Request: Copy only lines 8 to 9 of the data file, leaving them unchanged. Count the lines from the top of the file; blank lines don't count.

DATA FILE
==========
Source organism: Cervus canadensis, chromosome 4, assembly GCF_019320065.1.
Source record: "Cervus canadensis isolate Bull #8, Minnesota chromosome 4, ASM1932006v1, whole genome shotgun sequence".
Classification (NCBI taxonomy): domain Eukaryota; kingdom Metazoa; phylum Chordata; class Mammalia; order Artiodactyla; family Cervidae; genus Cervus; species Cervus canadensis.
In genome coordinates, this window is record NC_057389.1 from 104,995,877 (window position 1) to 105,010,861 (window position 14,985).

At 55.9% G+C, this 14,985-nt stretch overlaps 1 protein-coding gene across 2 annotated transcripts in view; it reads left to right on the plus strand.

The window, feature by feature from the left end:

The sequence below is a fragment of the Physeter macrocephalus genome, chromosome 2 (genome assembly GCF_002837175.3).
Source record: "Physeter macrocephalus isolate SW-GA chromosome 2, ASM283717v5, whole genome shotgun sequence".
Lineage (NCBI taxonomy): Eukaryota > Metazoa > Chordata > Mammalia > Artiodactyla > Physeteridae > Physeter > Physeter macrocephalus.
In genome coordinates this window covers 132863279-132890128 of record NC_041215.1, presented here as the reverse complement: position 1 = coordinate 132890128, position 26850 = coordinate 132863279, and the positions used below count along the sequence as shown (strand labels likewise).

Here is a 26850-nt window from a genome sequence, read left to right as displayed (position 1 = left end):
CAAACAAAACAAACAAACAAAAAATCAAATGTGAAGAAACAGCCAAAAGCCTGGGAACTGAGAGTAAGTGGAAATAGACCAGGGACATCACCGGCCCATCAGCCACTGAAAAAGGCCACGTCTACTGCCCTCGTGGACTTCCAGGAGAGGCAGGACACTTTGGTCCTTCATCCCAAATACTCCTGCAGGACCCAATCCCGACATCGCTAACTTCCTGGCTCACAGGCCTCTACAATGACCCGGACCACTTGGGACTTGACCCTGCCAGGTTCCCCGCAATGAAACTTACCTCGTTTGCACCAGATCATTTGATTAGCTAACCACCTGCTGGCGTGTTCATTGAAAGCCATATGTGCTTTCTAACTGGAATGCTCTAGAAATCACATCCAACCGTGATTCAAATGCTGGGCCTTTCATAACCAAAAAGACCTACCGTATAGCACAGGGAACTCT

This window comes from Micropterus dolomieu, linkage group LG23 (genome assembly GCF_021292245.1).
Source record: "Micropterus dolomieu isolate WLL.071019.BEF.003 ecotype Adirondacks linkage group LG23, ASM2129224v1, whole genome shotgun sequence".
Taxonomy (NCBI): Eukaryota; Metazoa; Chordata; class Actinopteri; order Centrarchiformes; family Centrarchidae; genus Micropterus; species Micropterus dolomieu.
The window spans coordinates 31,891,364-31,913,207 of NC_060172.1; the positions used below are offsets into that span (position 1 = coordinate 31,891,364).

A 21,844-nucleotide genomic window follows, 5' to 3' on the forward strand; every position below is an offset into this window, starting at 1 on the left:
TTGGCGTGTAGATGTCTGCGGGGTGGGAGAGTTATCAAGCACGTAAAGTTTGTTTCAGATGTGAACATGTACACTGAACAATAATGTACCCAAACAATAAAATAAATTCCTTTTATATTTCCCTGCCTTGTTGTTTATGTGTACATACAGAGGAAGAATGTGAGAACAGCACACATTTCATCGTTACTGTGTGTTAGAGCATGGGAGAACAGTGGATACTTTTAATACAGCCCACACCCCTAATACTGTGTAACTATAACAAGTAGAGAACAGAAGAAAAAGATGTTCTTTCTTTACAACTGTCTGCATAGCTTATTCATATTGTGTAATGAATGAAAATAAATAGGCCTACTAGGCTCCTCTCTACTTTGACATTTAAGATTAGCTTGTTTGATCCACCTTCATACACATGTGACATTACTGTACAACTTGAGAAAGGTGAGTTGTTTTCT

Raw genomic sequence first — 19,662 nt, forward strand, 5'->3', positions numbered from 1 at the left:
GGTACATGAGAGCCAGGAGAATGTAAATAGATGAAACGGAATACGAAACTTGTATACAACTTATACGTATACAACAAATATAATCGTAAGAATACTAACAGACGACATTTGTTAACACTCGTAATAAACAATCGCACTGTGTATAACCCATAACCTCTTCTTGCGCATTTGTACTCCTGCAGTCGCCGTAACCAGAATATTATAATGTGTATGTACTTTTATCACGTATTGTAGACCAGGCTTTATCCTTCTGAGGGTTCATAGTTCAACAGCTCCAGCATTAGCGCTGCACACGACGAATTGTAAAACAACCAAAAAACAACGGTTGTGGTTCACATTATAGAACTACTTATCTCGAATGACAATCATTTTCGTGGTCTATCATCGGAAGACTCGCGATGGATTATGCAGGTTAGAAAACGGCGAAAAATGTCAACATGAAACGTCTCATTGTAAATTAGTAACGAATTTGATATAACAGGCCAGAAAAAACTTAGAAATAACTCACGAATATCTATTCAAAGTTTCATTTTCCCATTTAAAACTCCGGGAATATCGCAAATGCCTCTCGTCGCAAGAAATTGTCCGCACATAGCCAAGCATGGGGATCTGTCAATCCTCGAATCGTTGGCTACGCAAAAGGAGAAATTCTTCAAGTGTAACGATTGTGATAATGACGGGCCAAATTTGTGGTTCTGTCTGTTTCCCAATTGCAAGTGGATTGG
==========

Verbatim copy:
Source record: "Physeter macrocephalus isolate SW-GA chromosome 2, ASM283717v5, whole genome shotgun sequence".
Lineage (NCBI taxonomy): Eukaryota > Metazoa > Chordata > Mammalia > Artiodactyla > Physeteridae > Physeter > Physeter macrocephalus.